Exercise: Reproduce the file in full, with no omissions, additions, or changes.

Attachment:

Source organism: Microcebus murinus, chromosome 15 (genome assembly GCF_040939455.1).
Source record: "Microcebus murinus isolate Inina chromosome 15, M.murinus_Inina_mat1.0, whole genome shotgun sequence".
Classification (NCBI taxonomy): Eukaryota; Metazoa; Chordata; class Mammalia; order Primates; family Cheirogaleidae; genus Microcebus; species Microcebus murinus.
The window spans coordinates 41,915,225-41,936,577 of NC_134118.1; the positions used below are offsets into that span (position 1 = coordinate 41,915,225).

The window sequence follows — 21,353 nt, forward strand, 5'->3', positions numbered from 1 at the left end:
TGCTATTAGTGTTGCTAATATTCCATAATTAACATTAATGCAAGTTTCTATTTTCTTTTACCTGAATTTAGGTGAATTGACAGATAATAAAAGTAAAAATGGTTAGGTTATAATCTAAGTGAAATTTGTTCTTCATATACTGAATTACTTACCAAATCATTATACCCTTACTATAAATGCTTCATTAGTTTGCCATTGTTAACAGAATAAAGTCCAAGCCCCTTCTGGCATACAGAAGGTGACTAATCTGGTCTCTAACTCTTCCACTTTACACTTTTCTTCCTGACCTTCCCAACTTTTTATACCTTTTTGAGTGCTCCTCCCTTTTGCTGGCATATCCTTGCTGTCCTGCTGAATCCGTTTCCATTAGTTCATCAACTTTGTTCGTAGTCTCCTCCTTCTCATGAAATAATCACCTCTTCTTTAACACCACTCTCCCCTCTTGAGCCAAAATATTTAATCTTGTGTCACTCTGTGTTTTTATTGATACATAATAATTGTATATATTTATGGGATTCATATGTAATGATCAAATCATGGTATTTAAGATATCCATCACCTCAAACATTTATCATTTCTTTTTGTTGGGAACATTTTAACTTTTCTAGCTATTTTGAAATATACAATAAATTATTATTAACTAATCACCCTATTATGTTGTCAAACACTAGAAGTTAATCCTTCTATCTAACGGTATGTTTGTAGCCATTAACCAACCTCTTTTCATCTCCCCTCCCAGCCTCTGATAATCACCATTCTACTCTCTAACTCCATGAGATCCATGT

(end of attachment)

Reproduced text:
Source organism: Microcebus murinus, chromosome 15 (genome assembly GCF_040939455.1).
Source record: "Microcebus murinus isolate Inina chromosome 15, M.murinus_Inina_mat1.0, whole genome shotgun sequence".
Classification (NCBI taxonomy): Eukaryota; Metazoa; Chordata; class Mammalia; order Primates; family Cheirogaleidae; genus Microcebus; species Microcebus murinus.
The window spans coordinates 41,915,225-41,936,577 of NC_134118.1; the positions used below are offsets into that span (position 1 = coordinate 41,915,225).

The window sequence follows — 21,353 nt, forward strand, 5'->3', positions numbered from 1 at the left end:
TGCTATTAGTGTTGCTAATATTCCATAATTAACATTAATGCAAGTTTCTATTTTCTTTTACCTGAATTTAGGTGAATTGACAGATAATAAAAGTAAAAATGGTTAGGTTATAATCTAAGTGAAATTTGTTCTTCATATACTGAATTACTTACCAAATCATTATACCCTTACTATAAATGCTTCATTAGTTTGCCATTGTTAACAGAATAAAGTCCAAGCCCCTTCTGGCATACAGAAGGTGACTAATCTGGTCTCTAACTCTTCCACTTTACACTTTTCTTCCTGACCTTCCCAACTTTTTATACCTTTTTGAGTGCTCCTCCCTTTTGCTGGCATATCCTTGCTGTCCTGCTGAATCCGTTTCCATTAGTTCATCAACTTTGTTCGTAGTCTCCTCCTTCTCATGAAATAATCACCTCTTCTTTAACACCACTCTCCCCTCTTGAGCCAAAATATTTAATCTTGTGTCACTCTGTGTTTTTATTGATACATAATAATTGTATATATTTATGGGATTCATATGTAATGATCAAATCATGGTATTTAAGATATCCATCACCTCAAACATTTATCATTTCTTTTTGTTGGGAACATTTTAACTTTTCTAGCTATTTTGAAATATACAATAAATTATTATTAACTAATCACCCTATTATGTTGTCAAACACTAGAAGTTAATCCTTCTATCTAACGGTATGTTTGTAGCCATTAACCAACCTCTTTTCATCTCCCCTCCCAGCCTCTGATAATCACCATTCTACTCTCTAACTCCATGAGATCCATGT